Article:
All to often we accept statements like "liner dropped, block is junk" without really challenging them. But at some point the price rises to where we do challenge it. We've always been able to fix dropped liners, it just cost too much relative to the replacment blocks on Rovers.

As the photos show we've been repairing liner problems on other makes for years. In the Bentley motor in the photos a set of pistons, liners, and other parts needed would have cost $12,000. So we had a real incentive to do something else. And experience has shown that our rebuild with modern parts actually outpeforms the original.

We can also go beyond replacement of simple liners. It's possible to install steel liners to replace the failed Nikasil on 1998-2000 Jaguar V8s, and we can bore blocks for bigger liners. There is really quite a bit a good machinist can do, more than most people realize.

Since someone will surely ask . . . boring a Land Rover block would probably end up in the $3-4,000 range depending upon parts chosen. That assumes we actually bore the aluminum block and fit bigger liners and pistons. That's not just boring oversize to take up wear (which costs a lot less) Costs would go down if 3-4-5 blocks were done at once.

Given the current block situation we are currently rebuilding 4 that we own to keep as service exchange units. That's what we do with cylinder heads now. That way it's possible to turn a short block replacement out reasonably quickly. I am going to have pictures from that process and I'll put them up when I can. I will try and show pressur etesting, crank grinding, some of the steps that are missing from these photos.

My column in the Rover News this March is on repairing dropped liners but I did not have any of these photos at the time I sent it in, so I'm not sure what it will have for illustration.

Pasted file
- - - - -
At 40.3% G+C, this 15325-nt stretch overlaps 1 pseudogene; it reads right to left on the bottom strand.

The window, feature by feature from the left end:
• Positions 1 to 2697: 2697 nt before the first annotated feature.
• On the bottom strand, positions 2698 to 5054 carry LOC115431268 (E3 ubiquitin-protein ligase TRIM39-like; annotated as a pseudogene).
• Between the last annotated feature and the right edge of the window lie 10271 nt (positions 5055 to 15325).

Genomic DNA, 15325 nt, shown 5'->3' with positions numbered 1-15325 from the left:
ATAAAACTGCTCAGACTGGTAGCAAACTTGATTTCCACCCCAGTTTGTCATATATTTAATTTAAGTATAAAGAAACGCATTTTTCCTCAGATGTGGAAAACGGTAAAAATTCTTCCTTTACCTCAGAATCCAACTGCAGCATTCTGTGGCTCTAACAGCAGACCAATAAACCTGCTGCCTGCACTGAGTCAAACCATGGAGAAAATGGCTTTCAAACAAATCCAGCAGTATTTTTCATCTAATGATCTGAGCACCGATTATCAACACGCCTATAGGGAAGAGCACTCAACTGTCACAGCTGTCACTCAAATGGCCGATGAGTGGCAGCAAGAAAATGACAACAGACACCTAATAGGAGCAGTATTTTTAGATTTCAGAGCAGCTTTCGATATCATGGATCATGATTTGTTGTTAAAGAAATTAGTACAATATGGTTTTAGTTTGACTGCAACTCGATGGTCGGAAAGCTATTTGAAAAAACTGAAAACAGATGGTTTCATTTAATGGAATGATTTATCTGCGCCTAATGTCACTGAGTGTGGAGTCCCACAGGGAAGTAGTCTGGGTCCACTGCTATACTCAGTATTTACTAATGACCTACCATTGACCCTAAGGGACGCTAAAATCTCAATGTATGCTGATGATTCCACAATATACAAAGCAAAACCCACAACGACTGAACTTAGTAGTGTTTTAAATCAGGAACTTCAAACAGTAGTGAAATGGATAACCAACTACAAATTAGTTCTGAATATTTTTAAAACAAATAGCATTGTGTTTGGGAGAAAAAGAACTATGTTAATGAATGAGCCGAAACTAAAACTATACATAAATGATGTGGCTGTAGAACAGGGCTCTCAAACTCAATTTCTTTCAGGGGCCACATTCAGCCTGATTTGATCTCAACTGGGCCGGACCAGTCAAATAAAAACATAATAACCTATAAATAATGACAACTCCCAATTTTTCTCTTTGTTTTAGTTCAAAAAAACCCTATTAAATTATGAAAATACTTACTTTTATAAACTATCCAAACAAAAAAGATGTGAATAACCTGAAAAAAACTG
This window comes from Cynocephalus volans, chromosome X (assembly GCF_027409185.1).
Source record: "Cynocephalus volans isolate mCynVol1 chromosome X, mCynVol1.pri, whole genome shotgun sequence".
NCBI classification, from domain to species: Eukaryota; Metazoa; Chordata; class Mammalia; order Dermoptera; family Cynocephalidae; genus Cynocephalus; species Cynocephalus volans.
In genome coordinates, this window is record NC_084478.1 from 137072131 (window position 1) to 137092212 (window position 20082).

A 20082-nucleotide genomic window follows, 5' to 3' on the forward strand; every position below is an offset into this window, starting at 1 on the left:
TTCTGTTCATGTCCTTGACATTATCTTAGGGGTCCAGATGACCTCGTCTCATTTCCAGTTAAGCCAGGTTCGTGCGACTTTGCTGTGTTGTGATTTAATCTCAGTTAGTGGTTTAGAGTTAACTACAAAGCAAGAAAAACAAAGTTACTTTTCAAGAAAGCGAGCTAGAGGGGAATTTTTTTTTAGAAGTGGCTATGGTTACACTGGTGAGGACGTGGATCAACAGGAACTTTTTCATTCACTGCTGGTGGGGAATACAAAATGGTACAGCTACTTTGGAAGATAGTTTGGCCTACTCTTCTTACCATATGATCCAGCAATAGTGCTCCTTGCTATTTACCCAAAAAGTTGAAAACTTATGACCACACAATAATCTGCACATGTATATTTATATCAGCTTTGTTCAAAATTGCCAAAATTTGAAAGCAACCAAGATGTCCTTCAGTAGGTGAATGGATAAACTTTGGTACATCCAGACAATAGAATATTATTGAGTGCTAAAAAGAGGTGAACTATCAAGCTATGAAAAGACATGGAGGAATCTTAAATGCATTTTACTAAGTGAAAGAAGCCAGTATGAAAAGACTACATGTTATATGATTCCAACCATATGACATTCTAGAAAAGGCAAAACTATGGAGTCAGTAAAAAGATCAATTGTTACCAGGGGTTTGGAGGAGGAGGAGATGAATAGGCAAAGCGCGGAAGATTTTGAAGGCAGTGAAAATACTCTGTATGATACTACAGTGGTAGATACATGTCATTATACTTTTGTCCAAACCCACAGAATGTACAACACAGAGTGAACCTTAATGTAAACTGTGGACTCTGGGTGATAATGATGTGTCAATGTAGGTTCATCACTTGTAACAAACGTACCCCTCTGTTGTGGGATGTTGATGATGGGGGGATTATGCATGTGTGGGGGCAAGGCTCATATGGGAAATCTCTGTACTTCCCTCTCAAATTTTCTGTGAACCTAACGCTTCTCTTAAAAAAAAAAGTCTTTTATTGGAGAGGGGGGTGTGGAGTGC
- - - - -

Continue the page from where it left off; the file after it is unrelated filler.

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Old February 22nd, 2006, 10:50 AM
Andrew Vick
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Awesome write up. I can't believe you have to put a disclaimer stating that you're not hustling business. You've given far too much to the community to deal with that attitude.
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Old February 22nd, 2006, 10:13 PM
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Keith Kreutzer
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Another trick to keep you liner in place comes from the boys that really play with Buicks...
Many will drill and tap the block through the liner carefully grind of the end of the screw that gets put in the hole and have the bores cleaned up at the machine shop... I have seen many a sand rail with this set up, subject to extreme abuse and HP you guys don't even want to know about..

Seems to work..

Keith
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Old February 22nd, 2006, 10:26 PM
Andrew Vick
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I had heard of pinning the liner from some diesel guys, but no one wanted to touch an aluminum block. I think it's great. The last short block I bought was $980 still in the crate, and methinks those days are gone.
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Old August 19th, 2006, 10:18 PM
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Arthur Maravelis
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Here's a writeup on pinning - and other useful info.

http://www.cardomain.com/ride/2357894/1